business telephone bills, telephone numbers called, the dates and
times of the calls, duration and cost, constituted “integral element
of the communications made by telephone”, and made an interference
into the privacy. Moreover, the ECtHR was of the view that the
storing of personal data relating to the private life of an
individual also fell under the protection of the Article 8, being
irrelevant whether it was or was not disclosed or used against the
person. It further held that that 'e-mails sent from work should be
similarly protected under Article 8, as should information derived
from the monitoring of personal Internet usage' like analysing the
In Halford and Copland case the personal
use of an office telephone or e-mail or was either expressly or
tacitly allowed by the employer. Accordingly the ECtHR found a
violation of privacy when the employer intruded therein. In
Barbulescu, on the other hand, due to the internal regulations that
forbid the private use of computers, the ECtHR did not consider a
monitoring by employer to be a violation of his privacy, although
the intrudment happened in the form of making the transcript of
employee's messages and keeping that transcript. The ECtHR
considered that ‘broad reading of Article 8 does not mean, however,
that it protects every activity a person might seek to engage in
with other human beings in order to establish and develop such
relationships' (Barbulescu para 35)
We can see that the
position of employer towards allowing or non allowing phone, e-mail,
or internet usage, made a difference as to the employee’s
expectation of privacy. But can we add to that the more open
communication, as a reason of lowering the level of the ‘expectation
It still remains up to the individual how
he/she shall expose his/her privacy. The means of multiple
communication, are now in everyone’s pocket, and a person does not
have to use a land phone line, in order to call home. By simple
touching the screen he/she may communicate, share, like, tweet,
comment. If it is done during working hours, it gives, under certain
conditions, a possibility to employers to look into that ‘share’,
‘like’, ‘tweet’, ‘comment’ and still not to invade anyone’s privacy.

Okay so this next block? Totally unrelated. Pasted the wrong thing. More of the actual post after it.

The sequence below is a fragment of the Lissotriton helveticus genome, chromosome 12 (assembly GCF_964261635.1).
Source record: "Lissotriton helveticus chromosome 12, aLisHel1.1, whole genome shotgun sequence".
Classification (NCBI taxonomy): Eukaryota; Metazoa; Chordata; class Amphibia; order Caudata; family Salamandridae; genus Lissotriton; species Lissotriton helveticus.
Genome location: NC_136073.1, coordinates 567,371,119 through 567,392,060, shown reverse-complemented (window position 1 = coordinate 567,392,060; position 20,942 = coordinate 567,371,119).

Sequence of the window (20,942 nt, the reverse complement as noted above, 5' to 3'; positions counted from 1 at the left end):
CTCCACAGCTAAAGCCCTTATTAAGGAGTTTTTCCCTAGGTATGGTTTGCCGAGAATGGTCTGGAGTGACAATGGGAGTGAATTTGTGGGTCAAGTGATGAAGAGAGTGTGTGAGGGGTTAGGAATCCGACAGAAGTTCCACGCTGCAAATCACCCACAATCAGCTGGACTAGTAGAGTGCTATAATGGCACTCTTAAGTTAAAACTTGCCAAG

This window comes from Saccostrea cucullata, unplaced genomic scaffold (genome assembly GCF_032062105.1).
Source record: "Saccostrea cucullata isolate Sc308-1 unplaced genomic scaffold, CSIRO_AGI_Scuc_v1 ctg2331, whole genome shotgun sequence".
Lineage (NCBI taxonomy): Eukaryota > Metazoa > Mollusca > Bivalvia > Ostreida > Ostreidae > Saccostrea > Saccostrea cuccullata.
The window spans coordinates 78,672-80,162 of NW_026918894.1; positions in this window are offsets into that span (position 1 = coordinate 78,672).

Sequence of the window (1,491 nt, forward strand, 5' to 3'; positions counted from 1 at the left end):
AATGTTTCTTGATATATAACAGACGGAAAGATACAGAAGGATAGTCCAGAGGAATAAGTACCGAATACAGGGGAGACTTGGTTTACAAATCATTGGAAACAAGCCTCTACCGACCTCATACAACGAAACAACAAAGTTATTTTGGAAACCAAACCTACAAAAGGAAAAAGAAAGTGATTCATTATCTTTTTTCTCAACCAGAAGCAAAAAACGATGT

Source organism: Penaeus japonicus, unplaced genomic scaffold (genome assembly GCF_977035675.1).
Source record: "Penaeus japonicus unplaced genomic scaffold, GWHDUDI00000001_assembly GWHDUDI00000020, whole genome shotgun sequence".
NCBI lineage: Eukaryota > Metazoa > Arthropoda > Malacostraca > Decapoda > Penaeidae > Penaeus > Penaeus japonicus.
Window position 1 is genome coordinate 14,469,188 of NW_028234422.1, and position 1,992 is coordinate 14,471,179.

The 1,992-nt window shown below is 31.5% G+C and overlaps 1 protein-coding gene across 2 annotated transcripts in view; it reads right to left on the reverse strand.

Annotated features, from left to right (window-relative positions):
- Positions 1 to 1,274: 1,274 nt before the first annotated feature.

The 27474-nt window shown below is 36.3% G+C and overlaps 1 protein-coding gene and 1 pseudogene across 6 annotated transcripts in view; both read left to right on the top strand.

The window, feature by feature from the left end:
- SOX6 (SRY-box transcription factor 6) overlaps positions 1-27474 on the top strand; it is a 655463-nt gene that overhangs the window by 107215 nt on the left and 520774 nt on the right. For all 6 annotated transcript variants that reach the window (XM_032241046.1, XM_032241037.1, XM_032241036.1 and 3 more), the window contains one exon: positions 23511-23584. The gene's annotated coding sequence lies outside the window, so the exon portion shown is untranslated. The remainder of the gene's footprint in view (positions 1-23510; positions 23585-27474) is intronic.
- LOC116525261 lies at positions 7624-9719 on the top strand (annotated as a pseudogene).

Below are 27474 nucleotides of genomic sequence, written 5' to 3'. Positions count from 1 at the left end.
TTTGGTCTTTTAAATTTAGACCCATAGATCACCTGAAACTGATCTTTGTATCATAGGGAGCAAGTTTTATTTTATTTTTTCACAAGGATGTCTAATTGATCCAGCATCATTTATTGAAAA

The more open the conversation is, its protection gets more
demanding and complicated. So the protection of privacy remains a
big test for the future.
The European Commission has launched
an EU Data Protection Reform in 2012, in order to 'make the Europe
fit for the digital age.' Strenghtening citizens' fundamental
rights, Digital Single Market, are the areas that need special
attention. Currently in force Directive 95/46/EC of the European
Parliament and of the Council of the EU of 1995, provides that
personal data is 'any information relating to an identified or
identifiable natural person'.
Article 29 Data Protection Working
Party ('DPWP'), in 2002 adopted a Working Document on the
Surveillance and the Monitoring of Electronic Communications in the
workplace. According to that Document the mere fact that monitoring
serves an employer's interest could not justify an intrusion into
workers' privacy. Monitoring, according to the DPWP, must pass four
tests: transparency, necessity, fairness and proportionality.
'Workers do not abandon their right to privacy and data
protection every morning at the doors of the workplace' provides the
Document, however, 'this right must be balanced with other
legitimate rights and interests of the employer, in particular the
employer's right to run his business efficiently to a certain
Under Directive 2002/58/EC concerning the
processing of personal data and the protection of privacy in the
electronic communications sector (Directive on Privacy and
Electronic Communications) of 2002 'Member States shall ensure the
confidentiality of communications and the related traffic data by
means of a public communications network and publicly available
electronic communications services, through national legislation.'
It provides for the prohibition of 'listening, tapping, storage or
other kinds of interception or surveillance of communications and
the related traffic data by persons other then users without the
consent of the users concerned'. Exceptions may be made, inter
alia, for the interests of national security, prevention of
criminal offences or of unauthorized use of the electronic
communication system etc.
Data protection of citizens will be
a big challenge in future. The judge Pinto de Albuquerque in his
partly dissenting opinion in Barbulescu case has criticized the
ECtHR's majority in missing the chance to develop its case-law in
the field of protection of privacy with regard to Internet
communications and for overlooking, inter alia, some
important features like sensitivity of the employee's communication
and non-existence of Internet surveillance policy duly followed by
the employer (apart from the above mentioned internal regulations
forbidding the use of computers).
On one hand there is a
request for privacy protection, while on the other hand, there is a
request from the market economy/employers that the job be done. The
interests of the two must always be fairly balanced, but with the
speedy development of technology and the internet interaction, the
danger of exposing private data rises. That is why the legal
creators have a big responsibility to act ahead of time, which, in
the IT context, is running at the light speed.
doc. dr. Jasna Čošabić
professor of IT law and EU law
at Banja Luka College,
Bosnia and Herzegovina
OPEN PAGES FOR ALL PROBLEMS - BLACK ON WHITE ABOUT ALL OPPRESSION
OTVORENE STRANICE ZA SVE PROBLEME - CRNO PO BIJELOM O SVEMU ŠTO TIŠTI